Selectively recover transaction-log data
Lumigent Technologies has released a new version of Log Explorer, one of the best-selling third-party products in the SQL Server space. Log Explorer reads a SQL Server 2000 or 7.0 transaction log and decodes the information into a readable format. Log Explorer lets you analyze transaction histories, but most important, it lets you selectively recover data. The newest release, Log Explorer 3.03, adds multiple enhancements to this valuable capability.
Selective Data Recovery
You can use SQL Server's own utilities for data recovery by restoring a transaction log to a point in time just before a data loss or corruption occurred—the last point when the data was correct. This capability is useful if you've lost data through an erroneous operation or transaction in the database. However, only one user can be in the database during the restore, so you must effectively take the database out of production while you perform the restore operation. When you use SQL Server's backup and restore facilities, you can't select just the transactions that you want to undo or redo. When you restore a log to the desired point in time, you also recover the database, and you can't restore the remaining correct transactions that come after that point in time.
Log Explorer enhances SQL Server recovery by letting you selectively recover data from a transaction log. You can browse a database's transaction logs, locate the bad operations or transactions, and generate a script to undo just those transactions. Depending on the context, you might not have to take the database out of production. If you use SQL Server to restore a database to a certain point in time, you can use Log Explorer to attach to the transactions that occurred after that point. Then, you can generate redo scripts to recover selected transactions that occurred after the failure.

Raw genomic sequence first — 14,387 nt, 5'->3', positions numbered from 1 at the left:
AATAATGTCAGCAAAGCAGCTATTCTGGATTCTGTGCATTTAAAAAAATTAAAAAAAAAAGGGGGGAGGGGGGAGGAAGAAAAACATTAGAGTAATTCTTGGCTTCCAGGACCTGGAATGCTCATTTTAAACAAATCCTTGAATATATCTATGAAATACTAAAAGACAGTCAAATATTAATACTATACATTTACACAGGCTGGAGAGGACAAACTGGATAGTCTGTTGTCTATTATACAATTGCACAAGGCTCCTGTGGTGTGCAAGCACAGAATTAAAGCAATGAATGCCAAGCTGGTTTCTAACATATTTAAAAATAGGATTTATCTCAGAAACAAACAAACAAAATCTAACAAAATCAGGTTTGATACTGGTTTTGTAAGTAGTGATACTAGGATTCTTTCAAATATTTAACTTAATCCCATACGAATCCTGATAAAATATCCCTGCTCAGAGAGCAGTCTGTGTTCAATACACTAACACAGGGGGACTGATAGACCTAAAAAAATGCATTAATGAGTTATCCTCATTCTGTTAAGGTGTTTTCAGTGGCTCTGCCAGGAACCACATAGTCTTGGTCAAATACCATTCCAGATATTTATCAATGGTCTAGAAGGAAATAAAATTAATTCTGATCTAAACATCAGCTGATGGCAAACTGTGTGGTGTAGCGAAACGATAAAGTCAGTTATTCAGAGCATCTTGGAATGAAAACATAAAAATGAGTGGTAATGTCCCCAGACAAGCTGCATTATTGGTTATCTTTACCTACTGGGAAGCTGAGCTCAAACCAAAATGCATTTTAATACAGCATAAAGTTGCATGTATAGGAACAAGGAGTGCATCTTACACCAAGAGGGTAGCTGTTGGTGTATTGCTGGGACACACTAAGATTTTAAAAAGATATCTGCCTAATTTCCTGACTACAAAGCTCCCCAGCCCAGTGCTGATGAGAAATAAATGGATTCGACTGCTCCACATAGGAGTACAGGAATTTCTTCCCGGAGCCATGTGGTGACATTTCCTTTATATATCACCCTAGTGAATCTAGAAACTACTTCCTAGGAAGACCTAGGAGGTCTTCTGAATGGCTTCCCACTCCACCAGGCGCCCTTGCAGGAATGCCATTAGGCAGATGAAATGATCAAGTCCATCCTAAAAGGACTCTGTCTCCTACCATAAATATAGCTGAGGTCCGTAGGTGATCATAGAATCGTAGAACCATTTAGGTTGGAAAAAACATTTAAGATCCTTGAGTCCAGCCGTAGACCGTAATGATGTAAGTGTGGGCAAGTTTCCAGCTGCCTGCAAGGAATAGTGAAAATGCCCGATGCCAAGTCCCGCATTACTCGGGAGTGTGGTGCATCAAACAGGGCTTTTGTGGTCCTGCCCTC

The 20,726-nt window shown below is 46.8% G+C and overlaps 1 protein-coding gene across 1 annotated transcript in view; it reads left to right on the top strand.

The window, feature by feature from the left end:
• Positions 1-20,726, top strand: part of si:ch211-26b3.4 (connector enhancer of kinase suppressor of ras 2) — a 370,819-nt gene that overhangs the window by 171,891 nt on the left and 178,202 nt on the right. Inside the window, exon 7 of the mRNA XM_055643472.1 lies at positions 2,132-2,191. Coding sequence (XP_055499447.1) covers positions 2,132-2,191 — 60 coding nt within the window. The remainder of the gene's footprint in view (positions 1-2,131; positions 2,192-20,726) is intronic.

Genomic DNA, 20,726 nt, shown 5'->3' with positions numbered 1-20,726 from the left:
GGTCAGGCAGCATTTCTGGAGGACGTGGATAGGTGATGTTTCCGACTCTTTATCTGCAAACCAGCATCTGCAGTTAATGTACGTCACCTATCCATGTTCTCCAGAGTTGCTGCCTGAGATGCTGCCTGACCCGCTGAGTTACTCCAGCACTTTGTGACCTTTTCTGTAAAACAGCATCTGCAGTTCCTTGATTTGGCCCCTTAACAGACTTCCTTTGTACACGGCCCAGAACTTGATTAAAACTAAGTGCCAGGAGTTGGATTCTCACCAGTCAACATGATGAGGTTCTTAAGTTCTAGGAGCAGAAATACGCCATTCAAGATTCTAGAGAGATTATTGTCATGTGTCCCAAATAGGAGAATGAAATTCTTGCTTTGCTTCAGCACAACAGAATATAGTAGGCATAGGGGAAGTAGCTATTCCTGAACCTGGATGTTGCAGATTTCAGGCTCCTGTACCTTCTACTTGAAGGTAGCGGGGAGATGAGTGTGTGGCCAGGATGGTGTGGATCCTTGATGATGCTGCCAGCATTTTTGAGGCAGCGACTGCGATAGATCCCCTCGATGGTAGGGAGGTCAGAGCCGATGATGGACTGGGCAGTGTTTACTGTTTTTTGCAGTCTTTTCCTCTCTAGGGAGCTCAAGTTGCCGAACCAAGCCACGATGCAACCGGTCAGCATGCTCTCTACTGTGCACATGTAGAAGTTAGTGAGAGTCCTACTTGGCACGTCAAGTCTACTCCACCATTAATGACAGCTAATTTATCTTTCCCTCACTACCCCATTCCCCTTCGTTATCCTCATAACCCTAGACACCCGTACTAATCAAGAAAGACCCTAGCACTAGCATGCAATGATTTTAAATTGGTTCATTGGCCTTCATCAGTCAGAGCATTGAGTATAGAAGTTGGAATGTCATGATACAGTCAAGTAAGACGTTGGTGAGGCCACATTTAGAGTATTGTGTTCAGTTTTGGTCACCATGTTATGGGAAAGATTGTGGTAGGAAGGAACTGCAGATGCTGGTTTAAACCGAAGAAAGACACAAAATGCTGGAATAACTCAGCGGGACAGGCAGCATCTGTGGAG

Log Explorer 3.03 Enhancements
Log Explorer 3.0 builds on the important capability of performing selective recovery from transaction logs. I reviewed Log Explorer 3.03, which includes bug fixes for the 3.0 release. Let's look at the major enhancements in this latest release.
View DDL commands. Log Explorer 3.03 lets you browse data definition language (DDL) events, which it reconstructs by reading the transaction-log activity against a database's system tables. The View DDL Commands window, which Figure 1 shows, reveals changes to permissions and to system objects such as tables, views, functions, stored procedures, triggers, and indexes. You can also filter the DDL display to view only the commands you want to see.
Recover logged transactions containing BLOB data. Another enhancement is better support for binary large object (BLOB) data stored in text, ntext, and image data types. Log Explorer now supports all fully logged changes to the text and image columns. According to the Log Explorer 3.03 Release Notes, SQL Server doesn't always record BLOB data in the transaction log. For example, SQL Server doesn't log a delete of a row that results in freeing a text or image page (if the row was the only row on a physical page), nor does it log an update to a BLOB column. Because these operations aren't recorded in the transaction log, Log Explorer can't create scripts to recover them.
Recreate the schema of a dropped or truncated table. Log Explorer 3.03 can reconstruct the schema for a dropped table and insert it into the script that the Salvage Dropped/Truncated Table option generates. Earlier releases require you to manually recreate the table before applying the script.